This is partly due to the fact that developments in technology and the scope of digital financial services offered by banks and institutions have only developed vastly over the last 10-15 years.
Typically, individuals who live too far away from the closest bank available, either store money in cash or engage in community banking and other local solutions.
In March 2018, the Central Bank of Nigeria shared its vision to achieve at least 80% financial inclusion by 2020.
The goal was to engage the estimated 60 million unbanked and under-banked Nigerians, by building an extensive network of 500,000 agents, known as the Shared Agent Network Expansion Facilities (SANEF), in collaboration with Banks and select licensed mobile money operators, to extend basic financial services to underserved areas.
There is no doubt that in Nigeria today, a great percentage of the population is financially underserved, but despite the success of mobile money in some countries in Africa, it is yet to reach extensive penetration in Africa’s most populous country.
Currently, there is an estimate of 21 licensed mobile money operators operating to varying degrees of success, but the Telcos are beginning to push to be licensed, citing the success of MPesa, the most successful mobile money operators in Kenya.
However CBN is yet to be convinced this is the answer to making measurable impact on financial inclusion, especially for rural and remote areas around Nigeria with large populations and has been cautious in permitting Telcos to run mobile money services.
Only 9 years ago, Paga was the first licensed mobile money platform to exist in Nigeria.
While other platforms such as Teasy, Cellulant, Etranzact/Pocketmoni, FETS, Readycash and add-on bank services like GT Mobile Money have emerged in the market, Paga has made the most impressive progress, recording a milestone of 8,000,000+ users at the end of 2017 and a sum total of 42.7 million transactions till date, with a total value of over N660 billion, largely due to their 15,000+ growing agent network.
It comes as no surprise that the CBN has now adopted the strategy to aggressively build agent networks, as this has proved to be an effective approach to gaining the trust of the largely uneducated and highly suspicious target market.
Generally, the highest transacting agents are usually already existing pillars in said communities; they already have small to medium enterprises and have built a reputation based on reliability.
Targeting these sorts of individuals as the middleman, fast tracks the process to gaining the trust of consumers who have never heard of mobile money, have a mistrust for technology, and may not have access to the internet to transact on their own.
This FI/bank led strategy has proven to be extremely successful in India, where PayTm is the largest mobile money operator, valued at $10bn, with over 250 million registered users.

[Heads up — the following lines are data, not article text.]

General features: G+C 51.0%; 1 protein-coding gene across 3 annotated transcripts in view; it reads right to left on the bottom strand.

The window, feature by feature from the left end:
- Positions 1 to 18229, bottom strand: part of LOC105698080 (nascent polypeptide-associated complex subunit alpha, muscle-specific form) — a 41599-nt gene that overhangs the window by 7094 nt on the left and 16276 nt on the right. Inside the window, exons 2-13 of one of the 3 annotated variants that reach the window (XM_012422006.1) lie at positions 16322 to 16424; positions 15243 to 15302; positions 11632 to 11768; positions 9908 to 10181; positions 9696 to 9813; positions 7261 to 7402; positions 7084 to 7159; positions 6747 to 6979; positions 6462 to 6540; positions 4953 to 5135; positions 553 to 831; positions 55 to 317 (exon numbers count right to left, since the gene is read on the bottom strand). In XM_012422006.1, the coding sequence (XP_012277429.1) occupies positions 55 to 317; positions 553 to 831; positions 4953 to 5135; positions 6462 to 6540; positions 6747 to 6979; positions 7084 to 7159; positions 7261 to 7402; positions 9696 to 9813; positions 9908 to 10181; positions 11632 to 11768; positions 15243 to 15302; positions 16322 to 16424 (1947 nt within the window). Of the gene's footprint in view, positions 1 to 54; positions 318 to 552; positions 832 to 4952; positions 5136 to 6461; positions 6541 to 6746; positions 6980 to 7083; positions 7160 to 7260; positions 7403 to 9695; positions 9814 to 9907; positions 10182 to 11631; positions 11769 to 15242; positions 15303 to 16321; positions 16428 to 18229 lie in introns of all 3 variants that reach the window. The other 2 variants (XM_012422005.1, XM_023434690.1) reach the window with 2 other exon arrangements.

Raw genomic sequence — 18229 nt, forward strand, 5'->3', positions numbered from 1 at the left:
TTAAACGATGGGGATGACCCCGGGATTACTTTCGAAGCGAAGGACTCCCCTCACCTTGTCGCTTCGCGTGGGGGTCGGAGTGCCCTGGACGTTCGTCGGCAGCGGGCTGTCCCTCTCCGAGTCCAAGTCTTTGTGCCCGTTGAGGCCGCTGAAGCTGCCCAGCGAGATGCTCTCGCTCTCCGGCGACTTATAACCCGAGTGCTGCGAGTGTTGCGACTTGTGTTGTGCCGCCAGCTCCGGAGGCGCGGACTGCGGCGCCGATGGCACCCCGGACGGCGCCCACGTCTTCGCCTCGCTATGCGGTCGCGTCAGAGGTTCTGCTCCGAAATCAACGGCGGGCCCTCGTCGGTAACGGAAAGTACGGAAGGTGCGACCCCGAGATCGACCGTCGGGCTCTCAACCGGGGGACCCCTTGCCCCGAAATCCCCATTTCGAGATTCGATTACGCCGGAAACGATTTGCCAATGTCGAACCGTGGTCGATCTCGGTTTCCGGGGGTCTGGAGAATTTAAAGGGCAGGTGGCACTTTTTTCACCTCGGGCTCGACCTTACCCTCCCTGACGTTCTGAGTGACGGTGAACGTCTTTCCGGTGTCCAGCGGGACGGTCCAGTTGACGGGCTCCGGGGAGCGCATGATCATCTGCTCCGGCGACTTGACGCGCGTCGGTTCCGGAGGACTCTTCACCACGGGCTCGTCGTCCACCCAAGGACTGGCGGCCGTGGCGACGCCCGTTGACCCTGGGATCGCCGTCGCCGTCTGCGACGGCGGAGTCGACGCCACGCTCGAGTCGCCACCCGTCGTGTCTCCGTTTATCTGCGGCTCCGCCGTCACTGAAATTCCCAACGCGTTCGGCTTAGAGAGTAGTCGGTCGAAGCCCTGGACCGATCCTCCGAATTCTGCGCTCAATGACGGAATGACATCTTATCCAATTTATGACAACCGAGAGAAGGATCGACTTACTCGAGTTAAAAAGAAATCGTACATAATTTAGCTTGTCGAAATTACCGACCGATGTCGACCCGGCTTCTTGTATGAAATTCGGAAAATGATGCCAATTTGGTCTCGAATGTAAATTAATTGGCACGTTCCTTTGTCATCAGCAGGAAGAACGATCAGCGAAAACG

The inclusion of Telcos in the mobile money space has been widely debated, with pushback from both sides.
Telcos insist that they have the network to generate quicker results and greater market penetration, but similar to South Africa, Nigeria is keen to avoid banks being overridden by Telcos as has occurred in Kenya, where Mpesa now records more accounts than banks.
There is no denying the role that Telcos have to play in this scheme. NCC recorded an estimated 98 million internet users by the end of 2017, and according to the Jumia Mobile Report, there are 21 million smart phone users and 84% mobile phone penetration in Nigeria as of 2017.
The success of this scheme will involve all the relevant players, but to what degree? If Telcos have the license to run their own mobile money schemes, what is to prevent them from frustrating the efforts of the existing players who have operating USSD codes that are powered by the same Telcos?
As competitors, it would be in their best interest to ensure that offerings from other providers through their channels are unreliable which would of course be impossible to prove.
While the Telcos have a vast distribution network due to mobile network penetration, there is no evidence that accessing these existing customers will improve the state of financial inclusion.
Will the average recharge card seller have enough floating cash to carry out transactions like withdrawals?
What percentage of mobile users is unbanked or underbanked? What percentage does not own a bank account?
What about the consumers in remote areas that cannot afford mobile phones or do not have service in their area? If existing operators are already accessing mobile phone users through USSD codes, then what will the Telcos do differently?
It is obvious that no matter how it is analyzed, the answer continues to be agent networks – a human face on technology, the face to face interaction and education, and the legwork to access customers in remote areas.
If Paga’s success is used as a benchmark, this SANEF initiative by CBN may just prove to be the push needed to accelerate the growth of financial inclusion.